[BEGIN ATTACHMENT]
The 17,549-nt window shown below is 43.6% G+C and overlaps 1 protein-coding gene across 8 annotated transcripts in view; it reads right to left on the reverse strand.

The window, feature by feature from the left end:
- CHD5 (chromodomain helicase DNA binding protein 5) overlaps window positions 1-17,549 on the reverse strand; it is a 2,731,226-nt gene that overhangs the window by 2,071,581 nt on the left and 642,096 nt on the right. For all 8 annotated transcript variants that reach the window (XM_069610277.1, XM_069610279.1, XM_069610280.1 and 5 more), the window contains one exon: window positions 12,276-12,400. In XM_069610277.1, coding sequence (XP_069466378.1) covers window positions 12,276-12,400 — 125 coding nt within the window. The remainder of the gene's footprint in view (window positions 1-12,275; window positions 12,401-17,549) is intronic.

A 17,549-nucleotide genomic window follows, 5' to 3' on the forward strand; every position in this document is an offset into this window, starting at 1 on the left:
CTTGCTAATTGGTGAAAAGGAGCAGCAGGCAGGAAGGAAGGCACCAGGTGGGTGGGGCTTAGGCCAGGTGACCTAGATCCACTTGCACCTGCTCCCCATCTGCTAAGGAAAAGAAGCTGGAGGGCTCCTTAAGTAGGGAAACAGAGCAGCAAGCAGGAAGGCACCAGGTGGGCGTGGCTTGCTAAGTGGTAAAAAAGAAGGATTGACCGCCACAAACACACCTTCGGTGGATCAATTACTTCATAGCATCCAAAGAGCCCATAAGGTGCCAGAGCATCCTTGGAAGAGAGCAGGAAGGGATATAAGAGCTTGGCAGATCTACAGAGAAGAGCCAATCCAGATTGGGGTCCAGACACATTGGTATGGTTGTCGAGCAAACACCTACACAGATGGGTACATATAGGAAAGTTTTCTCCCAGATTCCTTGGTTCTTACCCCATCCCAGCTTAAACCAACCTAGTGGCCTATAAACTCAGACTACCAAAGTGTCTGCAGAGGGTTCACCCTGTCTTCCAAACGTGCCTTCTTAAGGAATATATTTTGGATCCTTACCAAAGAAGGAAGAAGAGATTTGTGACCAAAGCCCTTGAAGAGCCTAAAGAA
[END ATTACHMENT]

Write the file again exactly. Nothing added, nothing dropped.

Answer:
The 17,549-nt window shown below is 43.6% G+C and overlaps 1 protein-coding gene across 8 annotated transcripts in view; it reads right to left on the reverse strand.

The window, feature by feature from the left end:
- CHD5 (chromodomain helicase DNA binding protein 5) overlaps window positions 1-17,549 on the reverse strand; it is a 2,731,226-nt gene that overhangs the window by 2,071,581 nt on the left and 642,096 nt on the right. For all 8 annotated transcript variants that reach the window (XM_069610277.1, XM_069610279.1, XM_069610280.1 and 5 more), the window contains one exon: window positions 12,276-12,400. In XM_069610277.1, coding sequence (XP_069466378.1) covers window positions 12,276-12,400 — 125 coding nt within the window. The remainder of the gene's footprint in view (window positions 1-12,275; window positions 12,401-17,549) is intronic.

A 17,549-nucleotide genomic window follows, 5' to 3' on the forward strand; every position in this document is an offset into this window, starting at 1 on the left:
CTTGCTAATTGGTGAAAAGGAGCAGCAGGCAGGAAGGAAGGCACCAGGTGGGTGGGGCTTAGGCCAGGTGACCTAGATCCACTTGCACCTGCTCCCCATCTGCTAAGGAAAAGAAGCTGGAGGGCTCCTTAAGTAGGGAAACAGAGCAGCAAGCAGGAAGGCACCAGGTGGGCGTGGCTTGCTAAGTGGTAAAAAAGAAGGATTGACCGCCACAAACACACCTTCGGTGGATCAATTACTTCATAGCATCCAAAGAGCCCATAAGGTGCCAGAGCATCCTTGGAAGAGAGCAGGAAGGGATATAAGAGCTTGGCAGATCTACAGAGAAGAGCCAATCCAGATTGGGGTCCAGACACATTGGTATGGTTGTCGAGCAAACACCTACACAGATGGGTACATATAGGAAAGTTTTCTCCCAGATTCCTTGGTTCTTACCCCATCCCAGCTTAAACCAACCTAGTGGCCTATAAACTCAGACTACCAAAGTGTCTGCAGAGGGTTCACCCTGTCTTCCAAACGTGCCTTCTTAAGGAATATATTTTGGATCCTTACCAAAGAAGGAAGAAGAGATTTGTGACCAAAGCCCTTGAAGAGCCTAAAGAA